A trademark represents your brand or product. Names, logos, and slogans are common trademarks. A copyright, on the other hand, protects a work of authorship, including books, paintings, and even computer code. To ensure intellectual property is protected, work with your attorney to obtain a federal registration.
What is a Trademark?
A trademark is anything that represents your brand in the marketplace. The most common trademarks are business and product names, logos, and slogans, but it’s possible to register non-traditional trademarks, as well. Unique color schemes, sounds, and even smells may have the potential to become a registered trademark.
Deciding which aspects of your business need to become trademarks can be challenging. Start with the aspects of the business you want to represent your brand for customers. The goal of any successful business is to have your product or service stand out in the crowd, and a federally registered trademark will do just that. It will also protect you from others that might want to profit from your brand’s reputation. Once registered and used consistently, your trademarks will help establish your unique brand by creating consumer recognition and growing customer loyalty.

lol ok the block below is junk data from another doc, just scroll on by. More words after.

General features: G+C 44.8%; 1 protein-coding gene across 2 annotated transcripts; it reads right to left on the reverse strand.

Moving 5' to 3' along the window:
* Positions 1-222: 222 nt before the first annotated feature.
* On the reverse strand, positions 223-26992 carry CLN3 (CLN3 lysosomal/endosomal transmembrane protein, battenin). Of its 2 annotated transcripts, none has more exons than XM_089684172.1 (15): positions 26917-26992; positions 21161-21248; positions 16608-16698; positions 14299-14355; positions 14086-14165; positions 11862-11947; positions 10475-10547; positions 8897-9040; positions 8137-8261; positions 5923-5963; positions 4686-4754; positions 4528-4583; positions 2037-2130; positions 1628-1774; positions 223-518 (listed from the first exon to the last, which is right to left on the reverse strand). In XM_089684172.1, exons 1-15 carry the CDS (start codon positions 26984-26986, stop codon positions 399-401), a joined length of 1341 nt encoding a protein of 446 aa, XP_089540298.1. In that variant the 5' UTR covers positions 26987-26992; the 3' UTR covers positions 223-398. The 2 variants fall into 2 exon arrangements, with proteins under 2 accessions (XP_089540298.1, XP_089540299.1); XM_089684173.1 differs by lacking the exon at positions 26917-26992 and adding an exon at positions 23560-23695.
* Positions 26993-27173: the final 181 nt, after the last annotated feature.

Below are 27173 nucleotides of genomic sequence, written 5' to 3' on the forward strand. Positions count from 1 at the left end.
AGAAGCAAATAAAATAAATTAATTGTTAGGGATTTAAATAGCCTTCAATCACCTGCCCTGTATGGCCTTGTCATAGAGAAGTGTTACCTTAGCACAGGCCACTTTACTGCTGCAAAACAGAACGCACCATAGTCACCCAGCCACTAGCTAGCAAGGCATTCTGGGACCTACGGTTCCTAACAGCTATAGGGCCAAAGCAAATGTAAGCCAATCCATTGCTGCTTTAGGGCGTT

How to Register a Trademark
Because the United States is a first-to-use country, you do have some legal protections simply by using the mark in public. Unfortunately, those rights are quite limited. For instance, without a federal trademark registration, your mark will only be protected in the small geographic region where your business is based. If you plan to expand your business to another region, your common law rights will likely not protect you. In order to gain the presumption of nationwide validity, you must register your mark with the United States Patent and Trademark Office, or USPTO.
Before you register your mark with the USPTO, work with a trademark attorney to conduct a comprehensive trademark search. This will determine if your mark is already in use by another business or individual. It can be frustrating to learn about an existing mark when you’ve invested time and money in creating your brand, but it’s best to learn this before you file your application and pay the associated fees. If you find your mark, or one like it, exists, you may need to make some changes before filing.
Once you are certain another business or individual isn’t already using your mark, submit your trademark application to the USPTO as soon as possible. This is because the date you file your application becomes your priority date, which means anyone wishing to file a similar mark after that date will likely be rejected. After your trademark registration has been approved by the USPTO, it won’t expire, as long as you use the mark consistently and meet renewal deadlines.